If left untreated, the amoeba can damage the eye, cause blindness and, in rare cases, result in a deadly infection of the brain and spinal cord.

The FDA and CDC pressured the company to pull its formula off the market after concluding that contact lens wearers who had the infection were at least seven times more likely to have used Complete MoisturePlus than those who didn’t get the infection.

It’s still unclear what caused the link, but the company blamed improper handling and shipping of the product.

By June 2007, the CDC had confirmed nearly 160 cases of the infection in patients across the U.S.

One of those patients was Paige Reichardt of Valparaiso, Ind., a lifelong contact lens user who became infected in 2005. Over the next year she underwent a series of surgeries to remove her cataract lens, iris and cornea. Ultimately surgeons had to remove her entire eye and replace it with a glass prosthetic.

“I describe the pain as a feeling that someone has thrown hydrochloric acid in your eye and then stabbed it with knives,” Reichardt wrote in a 2007 editorial on the Prevent Blindness America Web site. She declined to be interviewed for this article, citing instructions from her lawyers.

Reichardt settled her case against the company out of court last month, but 220 other plaintiffs are pushing ahead with litigation in California against AMO, now part of Abbott. The next case is scheduled to begin go to trial in August in California Superior Court in Orange County.

At the center of the litigation is the FDA report.

Medical manufacturers are supposed to report product complaints tied to serious injury within 30 days of the end of each quarter. But FDA inspectors uncovered nine reports of Acanthamoeba dating from 2006 that went unreported until they arrived to inspect the company’s plant following the recall.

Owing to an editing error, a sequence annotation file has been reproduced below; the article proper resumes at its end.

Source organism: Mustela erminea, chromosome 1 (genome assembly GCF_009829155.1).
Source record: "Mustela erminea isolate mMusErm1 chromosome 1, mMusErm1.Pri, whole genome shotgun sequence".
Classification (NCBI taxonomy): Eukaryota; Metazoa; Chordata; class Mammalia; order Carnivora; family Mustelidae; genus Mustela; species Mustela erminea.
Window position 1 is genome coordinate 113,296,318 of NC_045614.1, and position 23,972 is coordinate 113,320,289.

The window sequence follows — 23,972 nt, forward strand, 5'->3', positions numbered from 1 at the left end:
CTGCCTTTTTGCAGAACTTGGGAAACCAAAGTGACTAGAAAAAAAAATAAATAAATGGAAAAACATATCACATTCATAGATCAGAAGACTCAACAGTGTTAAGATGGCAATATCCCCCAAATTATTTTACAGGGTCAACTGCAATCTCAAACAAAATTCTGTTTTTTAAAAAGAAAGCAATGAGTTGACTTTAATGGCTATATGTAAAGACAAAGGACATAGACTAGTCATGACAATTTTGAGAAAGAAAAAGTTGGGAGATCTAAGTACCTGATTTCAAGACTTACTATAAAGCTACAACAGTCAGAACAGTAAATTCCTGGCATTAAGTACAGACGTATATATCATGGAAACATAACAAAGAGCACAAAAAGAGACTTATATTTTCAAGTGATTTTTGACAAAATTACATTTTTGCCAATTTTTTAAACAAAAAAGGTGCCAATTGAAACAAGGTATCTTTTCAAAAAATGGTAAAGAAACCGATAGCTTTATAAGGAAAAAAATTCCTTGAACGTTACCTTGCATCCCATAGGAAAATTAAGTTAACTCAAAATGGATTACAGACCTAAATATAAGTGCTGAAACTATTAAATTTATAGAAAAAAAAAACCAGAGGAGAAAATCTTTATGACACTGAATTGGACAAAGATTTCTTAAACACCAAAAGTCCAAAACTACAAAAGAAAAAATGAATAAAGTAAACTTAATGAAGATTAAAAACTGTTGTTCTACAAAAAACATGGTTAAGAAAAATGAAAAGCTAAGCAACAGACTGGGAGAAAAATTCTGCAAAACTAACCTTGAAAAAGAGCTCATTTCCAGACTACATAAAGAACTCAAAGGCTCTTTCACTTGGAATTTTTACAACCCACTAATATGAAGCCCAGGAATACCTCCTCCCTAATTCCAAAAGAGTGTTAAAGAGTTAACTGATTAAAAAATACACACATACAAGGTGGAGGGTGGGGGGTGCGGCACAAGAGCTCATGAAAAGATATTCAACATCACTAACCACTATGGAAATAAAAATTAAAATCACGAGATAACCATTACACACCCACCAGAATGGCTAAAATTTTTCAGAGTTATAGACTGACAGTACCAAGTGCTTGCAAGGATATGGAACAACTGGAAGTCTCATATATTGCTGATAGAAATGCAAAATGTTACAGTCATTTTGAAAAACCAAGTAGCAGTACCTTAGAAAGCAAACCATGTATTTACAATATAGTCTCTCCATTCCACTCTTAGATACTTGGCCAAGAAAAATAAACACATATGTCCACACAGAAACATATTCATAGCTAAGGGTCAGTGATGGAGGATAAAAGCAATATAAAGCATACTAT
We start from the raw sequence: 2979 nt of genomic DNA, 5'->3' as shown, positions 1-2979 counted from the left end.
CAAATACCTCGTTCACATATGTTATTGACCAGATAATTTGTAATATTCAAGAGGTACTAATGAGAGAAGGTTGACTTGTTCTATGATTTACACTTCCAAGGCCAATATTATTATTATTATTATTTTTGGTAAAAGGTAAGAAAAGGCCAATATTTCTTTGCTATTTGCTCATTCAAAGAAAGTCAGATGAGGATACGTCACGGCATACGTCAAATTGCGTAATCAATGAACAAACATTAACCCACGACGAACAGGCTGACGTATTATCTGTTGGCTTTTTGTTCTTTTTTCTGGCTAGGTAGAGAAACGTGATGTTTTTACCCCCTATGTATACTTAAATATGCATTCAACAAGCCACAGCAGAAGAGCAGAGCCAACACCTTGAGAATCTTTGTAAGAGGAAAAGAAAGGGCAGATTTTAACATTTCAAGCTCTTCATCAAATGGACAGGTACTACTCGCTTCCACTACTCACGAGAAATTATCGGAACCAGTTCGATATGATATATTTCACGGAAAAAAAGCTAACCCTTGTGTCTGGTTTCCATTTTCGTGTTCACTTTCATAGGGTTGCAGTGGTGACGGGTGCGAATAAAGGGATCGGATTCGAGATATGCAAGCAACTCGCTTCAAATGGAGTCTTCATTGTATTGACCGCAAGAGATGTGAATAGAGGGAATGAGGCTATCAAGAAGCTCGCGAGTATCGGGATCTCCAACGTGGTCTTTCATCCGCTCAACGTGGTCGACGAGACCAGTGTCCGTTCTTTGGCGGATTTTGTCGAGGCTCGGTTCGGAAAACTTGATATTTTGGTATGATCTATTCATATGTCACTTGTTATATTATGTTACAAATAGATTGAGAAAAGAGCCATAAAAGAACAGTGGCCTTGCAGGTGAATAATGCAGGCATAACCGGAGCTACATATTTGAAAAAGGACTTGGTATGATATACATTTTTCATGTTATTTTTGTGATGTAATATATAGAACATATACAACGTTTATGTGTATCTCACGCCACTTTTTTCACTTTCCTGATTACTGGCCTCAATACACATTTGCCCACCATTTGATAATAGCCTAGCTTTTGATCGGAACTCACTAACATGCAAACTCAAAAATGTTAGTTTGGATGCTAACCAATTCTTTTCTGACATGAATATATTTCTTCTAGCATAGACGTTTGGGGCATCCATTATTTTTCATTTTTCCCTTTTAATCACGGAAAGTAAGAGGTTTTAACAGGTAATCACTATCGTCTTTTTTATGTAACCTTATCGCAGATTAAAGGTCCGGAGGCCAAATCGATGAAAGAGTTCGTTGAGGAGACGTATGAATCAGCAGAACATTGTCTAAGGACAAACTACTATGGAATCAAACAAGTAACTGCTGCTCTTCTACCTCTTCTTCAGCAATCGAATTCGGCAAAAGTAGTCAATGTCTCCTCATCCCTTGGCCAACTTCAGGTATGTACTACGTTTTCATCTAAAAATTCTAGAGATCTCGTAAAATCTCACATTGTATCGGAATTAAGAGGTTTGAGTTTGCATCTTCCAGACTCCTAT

“It confirms our suspicion that AMO knew, or should have known, that there was a significant increase in Acanthamoeba keratitis cases associated with Complete MoisturePlus,” said attorney Michael Schmidt of Dallas.

A swifter response could have even helped the government head off some infections, said Lurie, of Public Citizen.

“A relatively small number of cases of something as serious as this could tip the balance between something that seems like background noise, and something that’s a legitimate outbreak,” he said.

Acanthamoeba infections generally occur in one to two contact lens wearers per million. With 30 million contact lens wearers in the U.S., the expected national rate of infections would be 30 and 60. Yet that figure exploded to more than 100 in 2007.

The recall of AMO’s solution was one of two high-profile product recalls in the middle of the decade in products linked to eye infections. The other a Bausch & Lomb product tied to an eye fungus.

Product recalls are expensive, as AMO had already learned the hard way. In November 2006, it slashed sales estimates by more than $40 million after voluntarily recalling 18 batches of contact solution at risk of bacterial contamination. The issue was unrelated to Acanthamoeba. AMO would lose tens of millions more in sales after the May recall, before ultimately being bought out by Abbott.

Hauling companies into court for reporting violations takes significant money and manpower — two things consumer advocates say the FDA has long lacked. But Public Citizen’s Dr. Sidney Wolfe argues that not disciplining companies endangers the public health by encouraging reckless corporate behavior.

“Enforcing the criminal statutes is so important because these inspection reports are a matter of public record,” said Wolfe, who is the group’s acting president. “If other companies notice that violations don’t lead to any criminal investigation, that’s a big problem.”